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Dumpster-Diving Private Investigators Must Be Aware of Legal Hurdles

  • June 22, 2011
  • by PInow Staff

dumpster diving private investigatorEditor's note: This article is not meant as a substitute for professional legal advice. It is simply a reminder that private investigators can make dumpster diving a less risky part of the job by arming themselves with relevant legal knowledge.

Although it's not the most glamorous part of a private investigators job, sifting through trash (a.k.a. dumpster diving) can turn up game-changing information. The credit card receipts, photographs, letters and other materials potentially obtained from trash receptacles may be just what you need to solidify a case.

Accessing this trash/treasure isn't always easy or possible. The growing risk of identity theft has led to stricter laws in some areas, which makes things more difficult for private investigators. Investigators who recover trash in violation of local rules could be at risk of having to defend themselves against trespassing or theft charges.

In order to protect yourself legally, conducting research about the area in which you're considering dumpster diving could save you from costly court battles later on. Here are a few things to look for when exploring whether dumpster diving is legal in your area.

Know your local laws
State and local laws regarding access to trash vary, so the first thing you need to do is learn what your local laws have to say. For example, the laws in your area covering dumpster diving could be so relaxed that you have free access to trash in most situations. Or the laws could define public areas more strictly than in other locations, which would affect your ability to dig through trash in areas such as street curbs or a dumpster next to an apartment building. And then you have places like Layton, Utah, where the city has banned dumpster diving entirely by imposing a city ordinance.

The main thing to understand here is that before trying to take trash from somewhere, you should have a solid knowledge of the local governing rules. Things you should pay close attention to include:

Private property vs. public property
Where the dumpster is located on the property can play a large part in whether the trash digging is deemed legal or not. If the trash is placed on the curb, its more likely to be considered in the public domain. If the trash container is right next to a house on a private driveway, your activities may be considered trespassing. Again, this distinction is entirely up to local laws.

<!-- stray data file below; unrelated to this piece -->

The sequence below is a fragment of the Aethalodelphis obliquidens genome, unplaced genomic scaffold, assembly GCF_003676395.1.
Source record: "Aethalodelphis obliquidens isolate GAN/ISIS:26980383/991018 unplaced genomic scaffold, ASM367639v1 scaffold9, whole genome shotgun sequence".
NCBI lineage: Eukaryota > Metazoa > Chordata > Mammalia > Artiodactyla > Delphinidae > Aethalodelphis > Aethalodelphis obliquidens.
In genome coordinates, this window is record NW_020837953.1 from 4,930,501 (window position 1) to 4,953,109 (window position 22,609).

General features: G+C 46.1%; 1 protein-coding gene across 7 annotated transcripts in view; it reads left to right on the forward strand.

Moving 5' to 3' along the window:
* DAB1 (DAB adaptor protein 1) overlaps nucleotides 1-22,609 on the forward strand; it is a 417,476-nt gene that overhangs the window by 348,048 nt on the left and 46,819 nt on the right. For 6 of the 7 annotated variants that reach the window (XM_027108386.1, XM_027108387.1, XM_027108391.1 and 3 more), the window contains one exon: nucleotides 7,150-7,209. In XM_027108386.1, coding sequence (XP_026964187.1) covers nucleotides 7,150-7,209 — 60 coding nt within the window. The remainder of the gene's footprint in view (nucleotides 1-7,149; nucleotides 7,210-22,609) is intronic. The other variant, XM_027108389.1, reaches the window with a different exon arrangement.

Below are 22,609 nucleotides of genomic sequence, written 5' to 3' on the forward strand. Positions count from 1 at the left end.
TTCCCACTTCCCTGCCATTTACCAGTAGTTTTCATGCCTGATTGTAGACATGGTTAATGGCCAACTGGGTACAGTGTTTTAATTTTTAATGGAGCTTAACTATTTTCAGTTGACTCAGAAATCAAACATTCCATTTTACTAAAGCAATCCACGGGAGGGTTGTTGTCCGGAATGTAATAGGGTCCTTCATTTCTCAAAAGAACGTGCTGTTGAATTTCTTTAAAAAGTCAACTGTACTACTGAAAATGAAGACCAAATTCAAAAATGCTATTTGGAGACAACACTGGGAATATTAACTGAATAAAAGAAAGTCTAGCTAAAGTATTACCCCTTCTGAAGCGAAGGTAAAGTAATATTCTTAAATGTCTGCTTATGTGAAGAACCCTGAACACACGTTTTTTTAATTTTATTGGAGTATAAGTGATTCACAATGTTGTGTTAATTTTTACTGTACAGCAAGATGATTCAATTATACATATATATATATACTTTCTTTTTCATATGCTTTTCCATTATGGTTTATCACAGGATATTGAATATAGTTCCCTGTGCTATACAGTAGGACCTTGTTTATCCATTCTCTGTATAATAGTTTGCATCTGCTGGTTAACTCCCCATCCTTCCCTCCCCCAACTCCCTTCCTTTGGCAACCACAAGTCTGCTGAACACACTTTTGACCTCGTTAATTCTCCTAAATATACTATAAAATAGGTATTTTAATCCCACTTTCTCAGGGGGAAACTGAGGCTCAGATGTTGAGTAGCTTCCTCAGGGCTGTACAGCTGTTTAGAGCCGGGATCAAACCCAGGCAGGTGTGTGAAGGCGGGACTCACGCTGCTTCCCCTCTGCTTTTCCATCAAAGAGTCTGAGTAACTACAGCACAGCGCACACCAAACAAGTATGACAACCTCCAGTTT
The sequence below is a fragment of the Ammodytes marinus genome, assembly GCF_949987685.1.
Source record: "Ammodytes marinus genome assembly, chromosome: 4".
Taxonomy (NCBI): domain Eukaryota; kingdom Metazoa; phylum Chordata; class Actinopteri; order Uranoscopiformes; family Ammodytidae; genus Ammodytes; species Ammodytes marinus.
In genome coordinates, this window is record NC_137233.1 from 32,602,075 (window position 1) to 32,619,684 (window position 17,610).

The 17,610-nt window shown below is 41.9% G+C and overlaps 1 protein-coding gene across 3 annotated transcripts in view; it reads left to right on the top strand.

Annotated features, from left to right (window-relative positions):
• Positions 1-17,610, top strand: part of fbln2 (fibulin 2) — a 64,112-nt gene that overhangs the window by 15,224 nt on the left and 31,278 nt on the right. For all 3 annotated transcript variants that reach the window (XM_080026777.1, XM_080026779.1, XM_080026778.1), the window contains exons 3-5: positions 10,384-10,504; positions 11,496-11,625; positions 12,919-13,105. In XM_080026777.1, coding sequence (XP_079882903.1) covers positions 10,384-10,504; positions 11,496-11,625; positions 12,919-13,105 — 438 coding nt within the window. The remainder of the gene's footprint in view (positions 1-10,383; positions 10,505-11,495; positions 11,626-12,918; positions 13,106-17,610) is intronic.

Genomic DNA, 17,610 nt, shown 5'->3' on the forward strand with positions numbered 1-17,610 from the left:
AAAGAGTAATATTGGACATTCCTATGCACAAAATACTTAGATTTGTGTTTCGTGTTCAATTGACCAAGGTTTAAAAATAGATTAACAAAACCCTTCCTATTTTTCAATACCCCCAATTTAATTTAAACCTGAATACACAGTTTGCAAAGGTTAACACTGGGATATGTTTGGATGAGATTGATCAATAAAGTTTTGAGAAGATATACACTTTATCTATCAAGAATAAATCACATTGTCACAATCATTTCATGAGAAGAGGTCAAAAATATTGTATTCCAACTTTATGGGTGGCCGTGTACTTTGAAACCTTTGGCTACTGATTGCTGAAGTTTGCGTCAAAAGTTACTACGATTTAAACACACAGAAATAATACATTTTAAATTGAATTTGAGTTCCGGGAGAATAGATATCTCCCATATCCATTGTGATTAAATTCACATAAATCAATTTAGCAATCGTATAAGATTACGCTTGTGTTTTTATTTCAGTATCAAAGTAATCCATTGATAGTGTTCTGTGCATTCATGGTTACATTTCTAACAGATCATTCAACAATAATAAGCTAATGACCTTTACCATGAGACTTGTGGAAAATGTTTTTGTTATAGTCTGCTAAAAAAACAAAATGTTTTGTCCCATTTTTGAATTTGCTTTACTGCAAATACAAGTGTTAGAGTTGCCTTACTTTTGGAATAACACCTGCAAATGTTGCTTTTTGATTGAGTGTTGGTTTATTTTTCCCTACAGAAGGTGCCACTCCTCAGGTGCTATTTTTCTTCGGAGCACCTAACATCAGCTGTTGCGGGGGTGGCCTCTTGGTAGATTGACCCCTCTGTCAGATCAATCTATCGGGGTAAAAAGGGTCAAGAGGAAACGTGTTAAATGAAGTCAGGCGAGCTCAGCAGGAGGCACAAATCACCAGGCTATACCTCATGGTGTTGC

Apartment buildings
Collecting trash near an apartment building or other multi-unit living area is a situation that requires thought and knowledge of local laws. If the trash is located in a gated area of the complex, or in some other area not easily accessed by the public, you could be risking being accused of trespassing. It may be worth inquiring whether the trash collectors will cooperate with you during your investigation, or learning whether it makes a difference to the law if you received permission from the property owner before proceeding.

Office buildings
The same rules regarding private property often apply to office buildings, so private investigators need to tread carefully in these areas. Over the years, businesses and organizations have become extremely sensitive to the threat of people stealing corporate trade secrets from the trash, and some courts have implemented legal measures to protect these organizations interests.

Locked vs. unlocked trash containers
If you're wondering whether it's legal to rummage through a trash container because its unlocked, its probably not okay. The legality of this depends more on the local laws and the location of the container than whether it is unlocked.

Final words of advice
As we stated at the beginning, keeping yourself informed is the best way to add dumpster diving to your services while also staying on the right side of the law. Discussing the law with a lawyer, your peers and your state association should give you a firm understanding of what is and isn't legal.

If you have advice for effective dumpster diving, news about recent court cases concerning dumpster diving or even funny stories, feel free to visit PInow.com's LinkedIn group or Yahoo! group to share.

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